Washington-based Carlyle group to seek investors for London's new military technology firm
The United Kingdom's Ministry of Defence has chosen a U.S. firm-the Carlyle Group-as a strategic investment partner for its QinetiQ Group plc, a spin-off of the former Defence Evaluation and Research Agency.
DERA-one of Europe's largest scientific research organizations-- was the U.K.'s version of the U.S. Defense Advanced Research Projects Agency. It pioneered the development of such technologies as liquid-crystal displays, carbon fiber, flat-panel speakers, infra-red sensors and microwave radar.
In 2001, the MOD split DERA into two organizations, the Defence Science and Technology Laboratory and QinetiQ, a company spokesperson, Fiona J. Lewinton, told a symposium sponsored by the Precision Strike Association, in Laurel, Md.
DSTL remains an integral part of the MOD, but QinetiQ-pronounced "kinetic"-has been spun off as a company that currently is wholly owned by the government, Lewinton said.
With some 9,000 personnel and an annual income of approximately 800 million pounds, QinetiQ includes about three quarters of the old DERA. It has a small headquarters in London, with major facilities in Farnborough and Malvern.
Strapped for cash, however, the MOD wants to attract more private investment to QinetiQ. In September 2002, it selected the Carlyle Group from a field of 40 companies that had expressed an interest in acquiring a stake in the firm.
Based in Washington, D.C., Carlyle is a global investment company with a portfolio of nearly $14 billion and investors in 55 countries. Its board of directors is packed with retired, but still-influential U.S. and U.K. political figures.
Carlyle's chairman, for example, is former U.S. Defense Secretary Frank C. Carlucci. Ex-Secretary of State James A. Baker III is the firm's senior counselor. John Major, a previous U.K. prime minister, is chairman of Carlyle Europe, with offices in London.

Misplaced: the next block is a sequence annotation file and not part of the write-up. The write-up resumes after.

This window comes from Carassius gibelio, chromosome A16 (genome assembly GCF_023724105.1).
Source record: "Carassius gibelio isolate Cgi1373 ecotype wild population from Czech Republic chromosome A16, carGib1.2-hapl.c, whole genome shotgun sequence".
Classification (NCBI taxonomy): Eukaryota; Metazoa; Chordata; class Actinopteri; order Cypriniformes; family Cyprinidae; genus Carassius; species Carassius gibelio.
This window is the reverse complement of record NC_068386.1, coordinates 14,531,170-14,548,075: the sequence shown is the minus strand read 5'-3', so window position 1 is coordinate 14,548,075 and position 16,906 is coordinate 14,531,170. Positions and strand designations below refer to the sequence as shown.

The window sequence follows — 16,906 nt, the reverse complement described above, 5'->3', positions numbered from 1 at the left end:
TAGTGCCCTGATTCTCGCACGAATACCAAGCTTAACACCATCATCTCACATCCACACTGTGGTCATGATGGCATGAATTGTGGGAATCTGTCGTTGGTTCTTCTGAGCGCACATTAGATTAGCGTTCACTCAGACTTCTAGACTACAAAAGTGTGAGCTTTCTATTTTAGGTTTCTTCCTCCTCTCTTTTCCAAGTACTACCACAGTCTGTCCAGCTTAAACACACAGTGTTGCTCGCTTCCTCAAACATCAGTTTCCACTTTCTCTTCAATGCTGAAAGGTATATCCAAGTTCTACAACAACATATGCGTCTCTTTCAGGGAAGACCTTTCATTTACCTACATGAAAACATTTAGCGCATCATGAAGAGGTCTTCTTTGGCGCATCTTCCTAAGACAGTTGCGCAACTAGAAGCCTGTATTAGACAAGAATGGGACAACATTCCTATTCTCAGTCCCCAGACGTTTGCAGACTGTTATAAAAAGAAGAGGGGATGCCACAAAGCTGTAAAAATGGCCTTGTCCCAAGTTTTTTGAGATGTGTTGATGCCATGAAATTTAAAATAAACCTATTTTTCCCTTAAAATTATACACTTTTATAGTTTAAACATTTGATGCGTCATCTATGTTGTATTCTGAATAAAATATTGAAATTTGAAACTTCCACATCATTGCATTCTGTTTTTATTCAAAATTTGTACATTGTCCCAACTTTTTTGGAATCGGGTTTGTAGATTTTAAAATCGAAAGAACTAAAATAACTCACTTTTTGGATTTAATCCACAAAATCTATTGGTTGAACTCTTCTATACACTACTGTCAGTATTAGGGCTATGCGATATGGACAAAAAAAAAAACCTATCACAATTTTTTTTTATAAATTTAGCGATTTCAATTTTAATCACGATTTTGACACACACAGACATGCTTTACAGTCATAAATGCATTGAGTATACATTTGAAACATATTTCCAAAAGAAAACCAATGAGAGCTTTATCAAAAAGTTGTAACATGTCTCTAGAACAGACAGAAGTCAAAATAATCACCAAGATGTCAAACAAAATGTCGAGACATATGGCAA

"The Carlyle portfolio makes it a good match for QinetiQ's breadth and depth of science and technological expertise," said QinetiQ's chief executive, Sir John Chisholm, in a published statement. "Not only is Carlyle well known for its understanding of the defense world, but it has interests that extend into the broader fields of innovative science and technology."
At press time, the MOD and Carlyle were engaged in negotiations over terms of the partnership. The two were reluctant to discuss the negotiations in any detail, because they were "at a sensitive stage," according to Daniela Zuin, director of corporate communications for Carlyle Europe. Nevertheless, she told National Defense, an agreement was anticipated by early January.
Initially, the MOD plans to retain a majority interest in QinetiQ, Chisholm said. This will ensure that British taxpayers share in any early growth in the firm's growth, and it will protect the U.K.'s wider defense interests over the long term, he said.
As a junior partner, Carlyle will act as agent for "a broader spectrum of investment funds and private investors, who are the direct investors in the business," Chisholm explained. He also sought to ease concerns that the United Kingdom might be surrendering control of its primary defense-related research and development program.
"Carlyle has undertaken to select investors who are predominately U.K. or European, so economic ownership remains overwhelmingly British," he said. In addition, he said, QinetiQ will continue to be run by its existing management team and board.
Seeking a Global Market The investment partnership will enable QinetiQ to "have greater freedom and access to capital, allowing the company to greater exploit its technologies and capabilities, and diversify the wealth of knowledge it has built up over the years to the benefit of the wider U.K. economy," said Defence Minister Lewis Moonie. Eventually, he said, QinetiQ can become a globally recognized brand and the world's leading technology provider. …